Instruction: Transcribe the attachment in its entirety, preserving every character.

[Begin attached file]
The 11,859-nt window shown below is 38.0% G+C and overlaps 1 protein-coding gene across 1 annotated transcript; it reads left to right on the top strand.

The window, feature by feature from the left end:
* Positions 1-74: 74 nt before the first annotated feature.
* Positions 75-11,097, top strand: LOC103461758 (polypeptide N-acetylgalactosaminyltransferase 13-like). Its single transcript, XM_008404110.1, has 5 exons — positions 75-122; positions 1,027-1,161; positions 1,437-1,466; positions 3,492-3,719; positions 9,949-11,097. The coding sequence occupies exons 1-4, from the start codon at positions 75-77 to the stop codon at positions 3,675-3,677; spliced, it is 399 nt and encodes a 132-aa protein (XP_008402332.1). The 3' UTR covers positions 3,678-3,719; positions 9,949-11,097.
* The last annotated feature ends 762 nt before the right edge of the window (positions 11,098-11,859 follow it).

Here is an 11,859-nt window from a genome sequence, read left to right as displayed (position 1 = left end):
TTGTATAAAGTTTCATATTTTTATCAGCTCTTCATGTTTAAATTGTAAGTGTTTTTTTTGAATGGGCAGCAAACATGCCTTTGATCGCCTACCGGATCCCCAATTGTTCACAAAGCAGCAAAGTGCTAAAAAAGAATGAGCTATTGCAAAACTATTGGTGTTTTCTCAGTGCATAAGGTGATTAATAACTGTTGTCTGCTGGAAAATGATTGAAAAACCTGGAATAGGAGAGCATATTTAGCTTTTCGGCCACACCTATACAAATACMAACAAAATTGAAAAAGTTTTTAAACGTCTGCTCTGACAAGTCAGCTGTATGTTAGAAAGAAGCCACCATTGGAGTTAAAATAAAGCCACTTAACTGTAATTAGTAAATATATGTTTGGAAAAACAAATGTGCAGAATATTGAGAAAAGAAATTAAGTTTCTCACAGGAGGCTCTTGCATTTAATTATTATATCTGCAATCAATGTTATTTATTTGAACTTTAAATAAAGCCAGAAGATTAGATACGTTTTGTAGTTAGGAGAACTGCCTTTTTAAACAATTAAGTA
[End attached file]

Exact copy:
The 11,859-nt window shown below is 38.0% G+C and overlaps 1 protein-coding gene across 1 annotated transcript; it reads left to right on the top strand.

The window, feature by feature from the left end:
* Positions 1-74: 74 nt before the first annotated feature.
* Positions 75-11,097, top strand: LOC103461758 (polypeptide N-acetylgalactosaminyltransferase 13-like). Its single transcript, XM_008404110.1, has 5 exons — positions 75-122; positions 1,027-1,161; positions 1,437-1,466; positions 3,492-3,719; positions 9,949-11,097. The coding sequence occupies exons 1-4, from the start codon at positions 75-77 to the stop codon at positions 3,675-3,677; spliced, it is 399 nt and encodes a 132-aa protein (XP_008402332.1). The 3' UTR covers positions 3,678-3,719; positions 9,949-11,097.
* The last annotated feature ends 762 nt before the right edge of the window (positions 11,098-11,859 follow it).

Here is an 11,859-nt window from a genome sequence, read left to right as displayed (position 1 = left end):
TTGTATAAAGTTTCATATTTTTATCAGCTCTTCATGTTTAAATTGTAAGTGTTTTTTTTGAATGGGCAGCAAACATGCCTTTGATCGCCTACCGGATCCCCAATTGTTCACAAAGCAGCAAAGTGCTAAAAAAGAATGAGCTATTGCAAAACTATTGGTGTTTTCTCAGTGCATAAGGTGATTAATAACTGTTGTCTGCTGGAAAATGATTGAAAAACCTGGAATAGGAGAGCATATTTAGCTTTTCGGCCACACCTATACAAATACMAACAAAATTGAAAAAGTTTTTAAACGTCTGCTCTGACAAGTCAGCTGTATGTTAGAAAGAAGCCACCATTGGAGTTAAAATAAAGCCACTTAACTGTAATTAGTAAATATATGTTTGGAAAAACAAATGTGCAGAATATTGAGAAAAGAAATTAAGTTTCTCACAGGAGGCTCTTGCATTTAATTATTATATCTGCAATCAATGTTATTTATTTGAACTTTAAATAAAGCCAGAAGATTAGATACGTTTTGTAGTTAGGAGAACTGCCTTTTTAAACAATTAAGTA